On the 12th the first Yule lad makes his way to town and the first one to arrive is Stekkjarstaur (Sheep-Cote Clod). Unlike our Santa Clause the Icelandic Yule lads aren’t nice, but still they leave you gift so I’m not sure how that goes together to be honest 😉 But I still think it’s very nice that Iceland has kept this very old tradition, even if the gift part is fairly new I think. I guess the whole thing with the Yule lads were just to get children to behave during Christmas, if they didn’t the Yule lads would come down and scare them and steal things, and if the children had been very bad the Yule lads mother Grýla would eat them. It’s kind of a funny tale and it’s a tradition I will make my own.

The Yule lad Kertasníkir (Candle-Stealer) is the last one to "come to town" and will come for a visit on the 24th to try to steal our candles.

The Yule lad Kertasníkir (Candle-Stealer) is the last one to “come to town” and will come for a visit on the 24th to try to steal our candles. Here he’s warming by a nice fire.

I’m the Grinch

Winter is here and soon so is Christmas. For me this will be the first Christmas I spend in Iceland, so I’m looking forward to it! Icelanders are kind of famous for loving Christmas. They put up a LOT of lights and decorations and they start a bit too early for my taste. Since it’s a bit dark during the winter I do enjoy lights and all that, but I still feel like they start a bit too early. It’s only the middle of November now and still there are quite a few which have put up their lights. Why does Christmas preparations have to start so early? Are they afraid they won’t make it in time? I don’t want to start putting up light and other decorations until the beginning of December, or I might get tired of it before Christmas is even here. So this year I’m a bit of a Grinch 😉 Or maybe I’m always a bit of a Grinch, I’m not sure. Don’t get me wrong I LOVE Christmas, but at the same time I think people make too much out of it. they start earlier and earlier for every year. I mean the stores start selling Christmas things as early as middle of October. But I guess I just need to get used to it. I mean there are a lot of good things too about it. One good thing about everybody putting up lights is of course that it’s less dark, and that’s always a good thing. Since we have snow now it does feel a little bit like Christmas is on it’s way 😉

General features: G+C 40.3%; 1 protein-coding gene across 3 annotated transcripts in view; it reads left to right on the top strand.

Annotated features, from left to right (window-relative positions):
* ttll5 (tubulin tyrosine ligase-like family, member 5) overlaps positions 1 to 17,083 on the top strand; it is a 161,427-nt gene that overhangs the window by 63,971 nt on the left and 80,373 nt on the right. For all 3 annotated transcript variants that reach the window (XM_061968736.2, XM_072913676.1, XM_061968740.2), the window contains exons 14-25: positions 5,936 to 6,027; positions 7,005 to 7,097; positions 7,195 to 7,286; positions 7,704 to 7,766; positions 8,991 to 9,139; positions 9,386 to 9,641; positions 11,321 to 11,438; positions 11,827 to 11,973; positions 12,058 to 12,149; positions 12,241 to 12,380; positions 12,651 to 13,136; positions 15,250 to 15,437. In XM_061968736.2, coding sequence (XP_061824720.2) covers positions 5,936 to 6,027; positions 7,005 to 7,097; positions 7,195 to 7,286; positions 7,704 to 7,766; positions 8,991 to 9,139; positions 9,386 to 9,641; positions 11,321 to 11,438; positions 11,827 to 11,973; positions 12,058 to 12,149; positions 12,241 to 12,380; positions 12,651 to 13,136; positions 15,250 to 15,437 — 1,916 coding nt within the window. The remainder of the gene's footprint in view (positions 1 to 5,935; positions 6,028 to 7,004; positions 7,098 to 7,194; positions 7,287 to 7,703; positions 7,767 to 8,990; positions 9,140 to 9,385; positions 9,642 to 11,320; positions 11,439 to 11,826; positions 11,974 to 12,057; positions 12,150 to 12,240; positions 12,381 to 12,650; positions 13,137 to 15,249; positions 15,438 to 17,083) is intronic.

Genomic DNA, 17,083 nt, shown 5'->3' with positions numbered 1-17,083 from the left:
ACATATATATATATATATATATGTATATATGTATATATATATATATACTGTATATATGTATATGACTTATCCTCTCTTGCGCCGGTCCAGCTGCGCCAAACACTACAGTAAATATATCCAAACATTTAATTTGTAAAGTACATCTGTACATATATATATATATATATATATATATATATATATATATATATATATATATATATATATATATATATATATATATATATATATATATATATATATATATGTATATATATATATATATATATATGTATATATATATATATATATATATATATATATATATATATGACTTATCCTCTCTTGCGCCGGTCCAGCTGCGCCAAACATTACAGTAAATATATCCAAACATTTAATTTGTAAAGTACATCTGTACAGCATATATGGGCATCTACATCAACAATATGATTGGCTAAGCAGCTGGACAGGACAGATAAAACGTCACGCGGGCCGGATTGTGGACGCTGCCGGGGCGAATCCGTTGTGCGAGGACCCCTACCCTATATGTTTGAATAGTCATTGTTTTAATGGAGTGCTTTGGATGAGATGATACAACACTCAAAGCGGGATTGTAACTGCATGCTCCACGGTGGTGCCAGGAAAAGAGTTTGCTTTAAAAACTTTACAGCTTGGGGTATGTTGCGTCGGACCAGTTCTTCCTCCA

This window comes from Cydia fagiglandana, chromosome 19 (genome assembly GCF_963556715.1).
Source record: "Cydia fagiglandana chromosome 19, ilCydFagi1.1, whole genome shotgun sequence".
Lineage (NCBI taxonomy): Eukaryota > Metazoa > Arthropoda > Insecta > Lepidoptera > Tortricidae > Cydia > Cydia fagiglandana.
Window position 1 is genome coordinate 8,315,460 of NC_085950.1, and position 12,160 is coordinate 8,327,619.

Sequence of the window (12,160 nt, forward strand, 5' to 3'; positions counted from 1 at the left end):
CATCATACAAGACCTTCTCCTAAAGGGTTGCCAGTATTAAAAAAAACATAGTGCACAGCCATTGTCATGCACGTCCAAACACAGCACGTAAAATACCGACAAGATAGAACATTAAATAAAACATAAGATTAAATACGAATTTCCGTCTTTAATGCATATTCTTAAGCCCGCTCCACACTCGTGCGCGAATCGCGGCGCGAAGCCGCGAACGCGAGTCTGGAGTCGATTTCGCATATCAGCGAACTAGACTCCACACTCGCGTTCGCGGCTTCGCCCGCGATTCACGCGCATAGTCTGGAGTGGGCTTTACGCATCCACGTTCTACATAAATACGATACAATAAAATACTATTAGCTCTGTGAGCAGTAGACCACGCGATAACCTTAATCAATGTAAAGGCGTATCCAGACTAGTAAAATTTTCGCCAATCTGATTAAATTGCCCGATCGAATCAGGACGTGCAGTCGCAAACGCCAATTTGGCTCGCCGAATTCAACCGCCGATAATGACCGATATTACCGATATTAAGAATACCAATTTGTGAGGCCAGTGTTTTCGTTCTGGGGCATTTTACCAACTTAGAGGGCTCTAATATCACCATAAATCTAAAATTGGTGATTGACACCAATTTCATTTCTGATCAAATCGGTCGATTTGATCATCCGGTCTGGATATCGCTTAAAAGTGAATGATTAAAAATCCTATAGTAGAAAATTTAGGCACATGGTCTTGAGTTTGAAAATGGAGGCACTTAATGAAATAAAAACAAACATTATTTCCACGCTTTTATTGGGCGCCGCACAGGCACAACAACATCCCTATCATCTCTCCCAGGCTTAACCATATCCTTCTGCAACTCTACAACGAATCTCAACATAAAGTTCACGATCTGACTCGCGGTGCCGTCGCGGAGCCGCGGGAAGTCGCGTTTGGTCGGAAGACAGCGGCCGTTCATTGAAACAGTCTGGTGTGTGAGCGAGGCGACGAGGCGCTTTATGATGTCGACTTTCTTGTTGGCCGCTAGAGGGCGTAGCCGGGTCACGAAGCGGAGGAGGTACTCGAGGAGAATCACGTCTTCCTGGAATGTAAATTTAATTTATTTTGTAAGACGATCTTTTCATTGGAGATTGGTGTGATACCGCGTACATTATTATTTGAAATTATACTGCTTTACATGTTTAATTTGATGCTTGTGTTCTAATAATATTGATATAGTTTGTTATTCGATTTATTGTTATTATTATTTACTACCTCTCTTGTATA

At Dimmuborgir the Icelandic Yule lads have started to come out and greet the tourist. I think this is a very nice tradition. But since they’re not suppose to come until 13 days before Christmas, I think it’s a little early to start showing up at Dimmuborgir now. But I will for sure go visit them in a few weeks or so, since I’ve never seen them before.

Icelandic Yule lad Gáttaþefur

Icelandic Yule lad Gáttaþefur

Old houses

Since I have a great interest in architecture I find it quite interesting, that just 100 years ago half the population here in Iceland were still living in turf houses. To me this feels very old fashion, but it all makes sense in a way. Since there isn’t much wood here it’s of course been hard for Icelanders to find a different way of building. And also the turf houses were working, so why change?